Works to be performed on the “Craft and Fluidity” program include:
Wolfgang Mozart, Trio movement in D Major, K442 (compiled by M.Stadler)
Astor Piazzolla, Buenos Aires Seasons
Johannes Brahms, Piano Trio No.1 in B Major, Op.8
Struggle and Ease
The emotional intensity of Schumann's music reflects the struggles that composer experienced in his life, while the ease with which Saint-Saens mastered not only music but science, literature and philosophy is heard in his witty and virtuosic aesthetic. Meanwhile Shostakovich tangled with a Soviet music bureaucracy that might imprison or even murder him for writing the wrong kind of music.
Works to be performed on the “Struggle and Ease” program include:
Robert Schumann, Piano Trio in D Minor, Op. 63
Dmitri Shostakovich, Piano Trio in E Minor, Op. 67
Camille Saint-Saëns, Piano Trio in F Major, Op. 18
Beethoven (1770-1827) Concerto for Violin, Cello and Piano in C Major, Op. 56
Before They Were Famous
Beethoven’s very first opus is comprised of three piano trios in which we can hear the seeds of the playfulness, heroism and grim passion to come. In his C minor trio in particular, the listener can experience both the legacy of Haydn and specific elements that would become the trademark of Beethoven’s later style. Similarly, Chopin and Debussy were innovators of musical language, but both of their piano trios were composed in the styles of their predecessors. Chopin grew up during the ‘brillante’ period, and accordingly his trio is filled with gorgeous melodies for the strings and virtuoso passage-work for the piano. A young Debussy was encouraged by Mme. Von Meck, Tchaikovsky’s famous correspondent, to compose a piano trio; for 100 years the piece was unknown and the only evidence of this work was in one of Von Meck’s letters. The trio was discovered in the 1980s, and is representative of Debussy’s approach to late French Romanticism.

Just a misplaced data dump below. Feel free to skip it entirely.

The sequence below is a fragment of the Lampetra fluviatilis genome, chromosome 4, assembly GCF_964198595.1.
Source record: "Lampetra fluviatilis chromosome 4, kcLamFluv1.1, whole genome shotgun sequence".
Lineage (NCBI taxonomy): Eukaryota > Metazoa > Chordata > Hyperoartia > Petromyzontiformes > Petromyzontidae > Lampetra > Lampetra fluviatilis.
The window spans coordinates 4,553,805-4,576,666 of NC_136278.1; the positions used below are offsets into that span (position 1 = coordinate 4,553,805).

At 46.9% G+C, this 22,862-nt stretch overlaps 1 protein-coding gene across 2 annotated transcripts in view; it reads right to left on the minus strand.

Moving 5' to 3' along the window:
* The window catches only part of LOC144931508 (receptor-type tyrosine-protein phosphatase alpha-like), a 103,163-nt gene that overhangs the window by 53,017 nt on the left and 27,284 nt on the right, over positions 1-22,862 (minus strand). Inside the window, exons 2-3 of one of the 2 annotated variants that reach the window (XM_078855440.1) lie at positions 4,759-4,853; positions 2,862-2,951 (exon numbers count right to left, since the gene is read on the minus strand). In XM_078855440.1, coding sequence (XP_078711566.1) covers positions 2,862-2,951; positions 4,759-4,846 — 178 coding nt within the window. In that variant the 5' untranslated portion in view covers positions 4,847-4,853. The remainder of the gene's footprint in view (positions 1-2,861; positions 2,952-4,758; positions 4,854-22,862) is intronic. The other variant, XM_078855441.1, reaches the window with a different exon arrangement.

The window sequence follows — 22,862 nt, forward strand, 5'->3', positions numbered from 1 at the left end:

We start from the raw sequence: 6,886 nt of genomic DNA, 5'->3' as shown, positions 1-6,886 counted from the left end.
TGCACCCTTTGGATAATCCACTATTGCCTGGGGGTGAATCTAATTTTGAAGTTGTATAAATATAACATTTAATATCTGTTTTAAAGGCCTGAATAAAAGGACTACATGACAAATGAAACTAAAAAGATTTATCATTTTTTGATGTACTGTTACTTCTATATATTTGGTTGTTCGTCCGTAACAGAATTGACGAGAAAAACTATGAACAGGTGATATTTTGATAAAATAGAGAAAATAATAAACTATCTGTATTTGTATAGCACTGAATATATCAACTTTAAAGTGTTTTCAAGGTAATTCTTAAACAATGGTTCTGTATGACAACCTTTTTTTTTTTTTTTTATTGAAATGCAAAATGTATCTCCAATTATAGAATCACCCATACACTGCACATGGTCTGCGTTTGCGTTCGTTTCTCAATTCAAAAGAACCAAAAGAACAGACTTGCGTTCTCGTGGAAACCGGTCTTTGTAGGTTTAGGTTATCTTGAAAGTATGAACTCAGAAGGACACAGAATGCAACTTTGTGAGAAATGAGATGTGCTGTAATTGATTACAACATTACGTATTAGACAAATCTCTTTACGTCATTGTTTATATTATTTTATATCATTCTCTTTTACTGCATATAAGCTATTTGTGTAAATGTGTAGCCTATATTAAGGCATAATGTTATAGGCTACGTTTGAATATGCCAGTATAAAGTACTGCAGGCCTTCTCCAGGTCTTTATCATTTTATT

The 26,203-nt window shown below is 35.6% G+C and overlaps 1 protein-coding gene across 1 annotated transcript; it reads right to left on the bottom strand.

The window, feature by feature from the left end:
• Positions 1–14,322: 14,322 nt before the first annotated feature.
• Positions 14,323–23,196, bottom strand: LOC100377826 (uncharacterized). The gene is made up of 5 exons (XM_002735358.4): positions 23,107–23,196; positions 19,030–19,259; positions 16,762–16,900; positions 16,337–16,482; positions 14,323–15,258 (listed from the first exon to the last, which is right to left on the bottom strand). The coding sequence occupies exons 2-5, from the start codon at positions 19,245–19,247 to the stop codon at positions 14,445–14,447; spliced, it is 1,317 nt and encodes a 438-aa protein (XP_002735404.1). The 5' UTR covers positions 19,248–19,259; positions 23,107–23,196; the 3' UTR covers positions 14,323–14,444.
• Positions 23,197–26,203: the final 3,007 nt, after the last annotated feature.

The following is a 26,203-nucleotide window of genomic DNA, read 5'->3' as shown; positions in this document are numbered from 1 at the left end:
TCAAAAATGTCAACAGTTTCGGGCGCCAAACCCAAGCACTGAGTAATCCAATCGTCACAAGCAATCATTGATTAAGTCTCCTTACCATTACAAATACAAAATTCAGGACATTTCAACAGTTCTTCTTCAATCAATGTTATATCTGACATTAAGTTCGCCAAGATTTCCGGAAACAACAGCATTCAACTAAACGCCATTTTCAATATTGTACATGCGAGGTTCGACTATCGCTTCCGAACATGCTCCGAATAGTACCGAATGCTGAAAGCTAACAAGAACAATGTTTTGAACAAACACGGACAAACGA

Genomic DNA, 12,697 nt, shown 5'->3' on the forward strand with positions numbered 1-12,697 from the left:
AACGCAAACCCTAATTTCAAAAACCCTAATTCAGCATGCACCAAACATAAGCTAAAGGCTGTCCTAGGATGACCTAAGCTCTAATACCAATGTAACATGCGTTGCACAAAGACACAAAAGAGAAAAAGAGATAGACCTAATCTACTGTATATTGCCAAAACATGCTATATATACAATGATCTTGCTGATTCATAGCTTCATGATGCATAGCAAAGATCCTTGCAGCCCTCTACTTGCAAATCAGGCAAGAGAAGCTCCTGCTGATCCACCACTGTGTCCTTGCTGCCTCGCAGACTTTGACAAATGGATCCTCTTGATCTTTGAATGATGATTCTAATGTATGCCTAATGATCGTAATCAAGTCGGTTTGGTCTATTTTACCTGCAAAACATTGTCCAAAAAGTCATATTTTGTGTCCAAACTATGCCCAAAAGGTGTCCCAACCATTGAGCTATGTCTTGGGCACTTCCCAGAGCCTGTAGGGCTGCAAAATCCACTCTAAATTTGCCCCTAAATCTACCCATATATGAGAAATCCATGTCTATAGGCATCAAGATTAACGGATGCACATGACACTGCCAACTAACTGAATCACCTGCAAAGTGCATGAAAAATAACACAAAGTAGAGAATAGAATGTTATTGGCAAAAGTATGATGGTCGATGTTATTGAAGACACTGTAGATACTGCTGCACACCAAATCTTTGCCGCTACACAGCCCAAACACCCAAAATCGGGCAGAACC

Works to be performed on the “Before They Were Famous” program include:
Ludwig van Beethoven, Piano Trio in C Minor, Op. 1 #3
Claude Debussy, Piano Trio in G Major
Frédéric Chopin, Piano Trio in G Minor, Op. 8
10 Years and 10,000 Miles Apart
Usually one would hesitate to program two pieces written within ten years of each other in the very heart of the Romantic era—but although close in time, Felix Mendelssohn’s Piano Trio #2 in C minor and Bedřich Smetana’s Piano Trio in G minor are worlds apart. Mendelssohn was an original insider—a child prodigy, a master by his teens, flourishing at the very center of the well-established German tradition. Composed in 1845, his Piano Trio in C minor alternates between controlled fury and charm, grace and wit. Smetana was an outsider—he dreamed of being “a Mozart in composition and a Liszt in technique” but struggled with his schooling, and he aspired to create a Czech musical tradition to rival that of Germany. Composed ten years after Mendelssohn’s C minor trio, and one year after the death of a favorite daughter, Smetana’s Piano Trio in G minor is raw and powerful, a lunatic combination of soaring melodies, nationalism and private grief.